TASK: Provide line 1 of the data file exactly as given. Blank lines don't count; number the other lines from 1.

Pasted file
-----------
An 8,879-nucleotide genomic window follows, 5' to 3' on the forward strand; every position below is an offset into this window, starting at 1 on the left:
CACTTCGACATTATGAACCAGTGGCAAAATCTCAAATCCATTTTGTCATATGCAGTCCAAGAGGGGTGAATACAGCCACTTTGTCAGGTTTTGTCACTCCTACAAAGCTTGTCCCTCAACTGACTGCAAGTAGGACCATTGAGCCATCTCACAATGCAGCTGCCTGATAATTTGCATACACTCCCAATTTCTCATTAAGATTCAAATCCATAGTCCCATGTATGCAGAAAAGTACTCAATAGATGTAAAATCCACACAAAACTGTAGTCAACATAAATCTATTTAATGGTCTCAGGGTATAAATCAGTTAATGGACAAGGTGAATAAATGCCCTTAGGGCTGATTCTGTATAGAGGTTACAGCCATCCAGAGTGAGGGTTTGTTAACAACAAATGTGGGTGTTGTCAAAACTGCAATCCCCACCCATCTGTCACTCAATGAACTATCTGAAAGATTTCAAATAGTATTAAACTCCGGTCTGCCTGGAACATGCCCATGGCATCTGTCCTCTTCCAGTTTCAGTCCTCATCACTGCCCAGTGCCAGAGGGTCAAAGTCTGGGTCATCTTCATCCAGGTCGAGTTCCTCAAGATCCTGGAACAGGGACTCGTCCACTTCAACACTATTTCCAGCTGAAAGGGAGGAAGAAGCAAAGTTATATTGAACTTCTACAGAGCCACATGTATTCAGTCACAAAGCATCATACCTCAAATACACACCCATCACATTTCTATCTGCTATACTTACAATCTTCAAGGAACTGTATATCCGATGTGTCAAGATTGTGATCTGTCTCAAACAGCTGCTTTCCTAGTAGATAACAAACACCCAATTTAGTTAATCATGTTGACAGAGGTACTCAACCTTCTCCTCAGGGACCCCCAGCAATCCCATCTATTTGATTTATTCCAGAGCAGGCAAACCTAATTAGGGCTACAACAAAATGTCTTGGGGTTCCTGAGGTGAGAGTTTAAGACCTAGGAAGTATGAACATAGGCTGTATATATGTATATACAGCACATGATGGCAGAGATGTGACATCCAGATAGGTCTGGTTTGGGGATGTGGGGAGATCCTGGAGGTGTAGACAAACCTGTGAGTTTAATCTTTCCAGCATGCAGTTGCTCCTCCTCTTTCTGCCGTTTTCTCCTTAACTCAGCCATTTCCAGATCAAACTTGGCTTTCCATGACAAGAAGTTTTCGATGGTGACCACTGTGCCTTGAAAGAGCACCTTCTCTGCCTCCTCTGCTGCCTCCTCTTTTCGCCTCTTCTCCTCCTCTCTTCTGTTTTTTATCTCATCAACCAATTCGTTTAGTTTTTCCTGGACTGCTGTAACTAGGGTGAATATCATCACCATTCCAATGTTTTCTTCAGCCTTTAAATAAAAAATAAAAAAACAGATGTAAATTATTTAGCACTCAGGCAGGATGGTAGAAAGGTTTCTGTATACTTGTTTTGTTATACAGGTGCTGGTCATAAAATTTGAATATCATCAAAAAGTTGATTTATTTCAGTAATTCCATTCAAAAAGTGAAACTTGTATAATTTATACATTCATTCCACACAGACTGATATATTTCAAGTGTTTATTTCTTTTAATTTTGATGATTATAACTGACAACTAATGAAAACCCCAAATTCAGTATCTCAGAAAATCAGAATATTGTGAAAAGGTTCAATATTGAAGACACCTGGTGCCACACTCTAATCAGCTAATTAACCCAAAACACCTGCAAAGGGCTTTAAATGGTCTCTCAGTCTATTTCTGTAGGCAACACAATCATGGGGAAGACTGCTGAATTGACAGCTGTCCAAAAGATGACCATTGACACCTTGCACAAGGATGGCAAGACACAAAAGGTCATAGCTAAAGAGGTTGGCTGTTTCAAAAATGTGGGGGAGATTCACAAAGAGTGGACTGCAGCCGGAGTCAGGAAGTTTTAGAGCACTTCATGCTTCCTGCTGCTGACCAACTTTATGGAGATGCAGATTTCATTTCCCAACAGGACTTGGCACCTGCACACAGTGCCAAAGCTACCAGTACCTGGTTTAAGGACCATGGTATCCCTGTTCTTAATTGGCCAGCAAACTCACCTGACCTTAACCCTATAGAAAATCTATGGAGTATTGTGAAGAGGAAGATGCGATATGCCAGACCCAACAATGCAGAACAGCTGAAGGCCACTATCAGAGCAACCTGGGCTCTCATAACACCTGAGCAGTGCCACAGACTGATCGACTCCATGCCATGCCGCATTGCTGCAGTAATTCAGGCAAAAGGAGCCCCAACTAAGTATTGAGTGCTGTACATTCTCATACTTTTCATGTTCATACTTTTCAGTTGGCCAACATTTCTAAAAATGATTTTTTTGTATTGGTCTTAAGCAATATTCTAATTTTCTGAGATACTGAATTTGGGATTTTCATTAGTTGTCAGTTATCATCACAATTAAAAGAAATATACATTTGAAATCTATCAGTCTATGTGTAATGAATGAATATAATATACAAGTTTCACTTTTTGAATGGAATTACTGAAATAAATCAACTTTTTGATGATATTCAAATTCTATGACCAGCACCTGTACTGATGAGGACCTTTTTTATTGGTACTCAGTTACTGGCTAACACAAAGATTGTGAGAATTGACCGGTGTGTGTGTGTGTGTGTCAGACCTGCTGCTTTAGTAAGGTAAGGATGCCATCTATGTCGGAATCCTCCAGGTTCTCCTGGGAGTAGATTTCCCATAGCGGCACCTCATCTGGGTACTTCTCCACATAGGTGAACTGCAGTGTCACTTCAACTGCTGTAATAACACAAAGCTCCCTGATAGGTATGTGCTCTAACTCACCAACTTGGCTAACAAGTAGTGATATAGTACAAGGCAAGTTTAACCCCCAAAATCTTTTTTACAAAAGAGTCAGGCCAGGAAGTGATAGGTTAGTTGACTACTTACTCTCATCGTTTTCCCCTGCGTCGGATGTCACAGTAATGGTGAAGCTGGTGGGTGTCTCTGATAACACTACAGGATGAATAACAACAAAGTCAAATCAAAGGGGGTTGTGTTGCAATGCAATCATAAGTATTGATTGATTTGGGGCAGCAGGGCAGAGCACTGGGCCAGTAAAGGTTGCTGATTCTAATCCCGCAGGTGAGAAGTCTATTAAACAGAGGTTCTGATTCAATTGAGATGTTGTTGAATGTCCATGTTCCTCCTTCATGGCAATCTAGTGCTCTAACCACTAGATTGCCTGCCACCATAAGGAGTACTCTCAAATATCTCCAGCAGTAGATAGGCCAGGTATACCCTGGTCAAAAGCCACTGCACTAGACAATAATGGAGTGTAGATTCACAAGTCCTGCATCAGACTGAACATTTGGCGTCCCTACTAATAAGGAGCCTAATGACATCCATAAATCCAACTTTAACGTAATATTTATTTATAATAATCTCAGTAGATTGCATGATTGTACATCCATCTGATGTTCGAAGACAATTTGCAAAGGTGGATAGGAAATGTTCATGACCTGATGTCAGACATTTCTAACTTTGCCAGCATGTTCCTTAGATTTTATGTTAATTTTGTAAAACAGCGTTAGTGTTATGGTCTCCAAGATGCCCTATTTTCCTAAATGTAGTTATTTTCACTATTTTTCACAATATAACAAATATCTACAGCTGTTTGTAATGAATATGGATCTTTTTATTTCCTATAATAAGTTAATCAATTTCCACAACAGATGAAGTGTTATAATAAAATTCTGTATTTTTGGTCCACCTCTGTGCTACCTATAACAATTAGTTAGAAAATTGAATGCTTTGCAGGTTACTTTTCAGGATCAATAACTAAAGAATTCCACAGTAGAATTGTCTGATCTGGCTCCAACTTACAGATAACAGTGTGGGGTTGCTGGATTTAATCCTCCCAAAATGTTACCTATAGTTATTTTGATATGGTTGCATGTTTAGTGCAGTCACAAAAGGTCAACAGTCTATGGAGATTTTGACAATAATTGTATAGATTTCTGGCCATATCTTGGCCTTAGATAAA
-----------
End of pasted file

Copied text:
An 8,879-nucleotide genomic window follows, 5' to 3' on the forward strand; every position below is an offset into this window, starting at 1 on the left: